This map shows where on Earth humans aren’t

A new map shows where people have the lowest impact—but are those the best places to protect?

A newly created map reveals the “wildest” places on Earth—places where humans have the lowest impact. The findings could be used to support the push to set aside half of Earth for nature, its authors say.

Roughly half of earth’s land has minimal human impact.

A compilation of four methods for mapping human impact reveals in detail where humanity’s influence on the natural world is considered to be low.

Not analyzed

Where humans have low impact on the land

Percent of analyzed land

Four methods agree

35%

All methods classify these areas as having low human impact.

Three

11%

Agreement among

the methods is mixed.

9%

Two

One

14%

30%

None

None of the methods classify these areas as low impact.

THIS MAP USES AN EQUAL AREA PROJECTION.

RILEY D. CHAMPINE, NG STAFF; SOURCE: Jason Riggio et al, GLOBAL CHANGE BIOLOGY

Roughly half of earth’s land has minimal human impact.

A compilation of four methods for mapping human impact reveals in detail where humanity’s influence on the natural world is considered to be low.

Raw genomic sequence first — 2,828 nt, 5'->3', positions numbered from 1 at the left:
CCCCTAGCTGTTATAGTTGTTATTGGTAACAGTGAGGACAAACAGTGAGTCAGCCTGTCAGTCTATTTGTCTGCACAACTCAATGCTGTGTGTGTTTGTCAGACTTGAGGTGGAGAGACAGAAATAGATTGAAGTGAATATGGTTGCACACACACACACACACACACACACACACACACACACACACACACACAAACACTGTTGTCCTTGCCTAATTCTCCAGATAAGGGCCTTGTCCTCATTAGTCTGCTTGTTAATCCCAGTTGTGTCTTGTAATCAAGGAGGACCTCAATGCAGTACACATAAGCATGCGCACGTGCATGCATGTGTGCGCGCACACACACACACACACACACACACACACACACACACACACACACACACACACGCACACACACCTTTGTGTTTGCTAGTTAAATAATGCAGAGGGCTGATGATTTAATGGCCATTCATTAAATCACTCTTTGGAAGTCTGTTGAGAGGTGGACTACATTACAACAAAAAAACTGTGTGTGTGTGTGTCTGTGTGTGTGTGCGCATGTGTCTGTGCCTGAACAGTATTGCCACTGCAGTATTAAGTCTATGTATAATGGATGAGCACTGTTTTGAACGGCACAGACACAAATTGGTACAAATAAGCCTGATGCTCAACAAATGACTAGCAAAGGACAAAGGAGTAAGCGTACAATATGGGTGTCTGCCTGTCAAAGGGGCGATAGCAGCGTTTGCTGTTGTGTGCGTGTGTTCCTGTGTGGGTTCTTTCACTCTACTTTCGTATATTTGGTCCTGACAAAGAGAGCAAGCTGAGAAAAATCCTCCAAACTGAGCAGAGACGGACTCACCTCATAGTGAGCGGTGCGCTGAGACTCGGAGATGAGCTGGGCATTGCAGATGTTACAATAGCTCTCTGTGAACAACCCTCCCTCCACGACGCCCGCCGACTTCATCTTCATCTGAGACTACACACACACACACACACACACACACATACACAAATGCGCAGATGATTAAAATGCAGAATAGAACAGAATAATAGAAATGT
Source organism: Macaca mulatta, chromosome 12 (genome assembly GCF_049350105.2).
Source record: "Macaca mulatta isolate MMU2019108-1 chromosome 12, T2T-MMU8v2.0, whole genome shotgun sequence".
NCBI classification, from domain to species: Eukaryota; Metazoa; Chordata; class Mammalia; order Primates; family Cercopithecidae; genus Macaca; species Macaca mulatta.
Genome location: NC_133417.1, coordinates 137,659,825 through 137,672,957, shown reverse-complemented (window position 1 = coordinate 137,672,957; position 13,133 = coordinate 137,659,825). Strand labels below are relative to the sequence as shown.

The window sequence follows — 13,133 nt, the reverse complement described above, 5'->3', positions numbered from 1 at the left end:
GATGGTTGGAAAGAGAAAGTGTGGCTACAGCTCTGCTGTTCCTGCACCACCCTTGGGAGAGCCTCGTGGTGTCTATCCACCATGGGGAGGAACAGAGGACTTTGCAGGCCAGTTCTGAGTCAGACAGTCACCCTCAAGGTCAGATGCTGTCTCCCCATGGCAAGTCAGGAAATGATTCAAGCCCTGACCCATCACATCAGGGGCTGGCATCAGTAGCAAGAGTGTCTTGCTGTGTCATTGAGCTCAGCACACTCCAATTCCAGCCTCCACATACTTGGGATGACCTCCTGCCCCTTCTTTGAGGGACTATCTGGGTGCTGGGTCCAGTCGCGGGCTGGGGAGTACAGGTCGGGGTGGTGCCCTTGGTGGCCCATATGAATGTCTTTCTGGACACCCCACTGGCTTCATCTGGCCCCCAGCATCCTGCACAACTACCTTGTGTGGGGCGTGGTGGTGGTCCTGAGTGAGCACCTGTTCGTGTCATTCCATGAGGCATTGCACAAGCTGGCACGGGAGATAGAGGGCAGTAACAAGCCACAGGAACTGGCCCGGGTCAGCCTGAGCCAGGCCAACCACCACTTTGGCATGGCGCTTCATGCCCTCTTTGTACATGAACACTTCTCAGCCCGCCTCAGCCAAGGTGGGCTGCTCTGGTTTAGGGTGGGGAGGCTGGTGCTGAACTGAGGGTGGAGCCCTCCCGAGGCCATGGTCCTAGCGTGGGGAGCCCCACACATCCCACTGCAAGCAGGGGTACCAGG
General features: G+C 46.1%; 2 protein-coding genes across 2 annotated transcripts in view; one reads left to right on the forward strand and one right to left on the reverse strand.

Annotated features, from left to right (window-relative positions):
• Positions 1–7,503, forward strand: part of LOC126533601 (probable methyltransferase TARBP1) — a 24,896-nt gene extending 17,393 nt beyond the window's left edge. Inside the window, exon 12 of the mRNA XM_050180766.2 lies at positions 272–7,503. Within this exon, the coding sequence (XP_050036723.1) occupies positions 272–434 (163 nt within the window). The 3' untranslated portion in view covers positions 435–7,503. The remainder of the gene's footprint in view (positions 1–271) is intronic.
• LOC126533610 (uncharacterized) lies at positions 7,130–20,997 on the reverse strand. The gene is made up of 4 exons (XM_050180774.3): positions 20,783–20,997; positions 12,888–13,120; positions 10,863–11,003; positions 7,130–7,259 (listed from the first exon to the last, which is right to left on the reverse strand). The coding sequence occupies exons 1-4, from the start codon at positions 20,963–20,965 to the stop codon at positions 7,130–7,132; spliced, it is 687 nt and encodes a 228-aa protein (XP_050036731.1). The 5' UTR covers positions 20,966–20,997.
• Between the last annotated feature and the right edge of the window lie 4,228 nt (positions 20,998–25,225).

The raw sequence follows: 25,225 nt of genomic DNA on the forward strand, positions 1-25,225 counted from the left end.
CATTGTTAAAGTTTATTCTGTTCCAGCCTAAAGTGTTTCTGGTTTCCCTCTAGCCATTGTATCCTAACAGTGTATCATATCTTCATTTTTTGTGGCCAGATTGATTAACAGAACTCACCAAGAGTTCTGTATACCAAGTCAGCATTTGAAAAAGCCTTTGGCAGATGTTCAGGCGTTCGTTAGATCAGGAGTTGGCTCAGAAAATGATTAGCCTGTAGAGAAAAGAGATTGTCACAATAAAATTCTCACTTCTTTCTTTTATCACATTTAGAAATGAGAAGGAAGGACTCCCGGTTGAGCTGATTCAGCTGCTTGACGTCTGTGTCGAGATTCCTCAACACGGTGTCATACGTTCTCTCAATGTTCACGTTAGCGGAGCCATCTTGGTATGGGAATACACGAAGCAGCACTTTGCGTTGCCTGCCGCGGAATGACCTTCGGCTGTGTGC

Tundra

Boreal forest

Sahara

Tibetan

Plateau

Amazon

Rainforest

Australian

deserts

Where humans have low impact on the land

Not analyzed

All methods classify these areas as having low human impact.

Agreement among the methods is mixed.

None of the methods classify these areas as low impact.

35% of analyzed land

11%

9%

14%

30%

Two

Four methods agree

Three

One

None

THIS MAP USES AN EQUAL AREA PROJECTION.

RILEY D. CHAMPINE, NG STAFF; SOURCE: Jason Riggio et al, GLOBAL CHANGE BIOLOGY

Roughly half of earth’s land has minimal human impact.

A compilation of four methods for mapping human impact reveals in detail where humanity’s influence on the natural world is considered to be low.

Tundra

Boreal forest

Tibetan

Plateau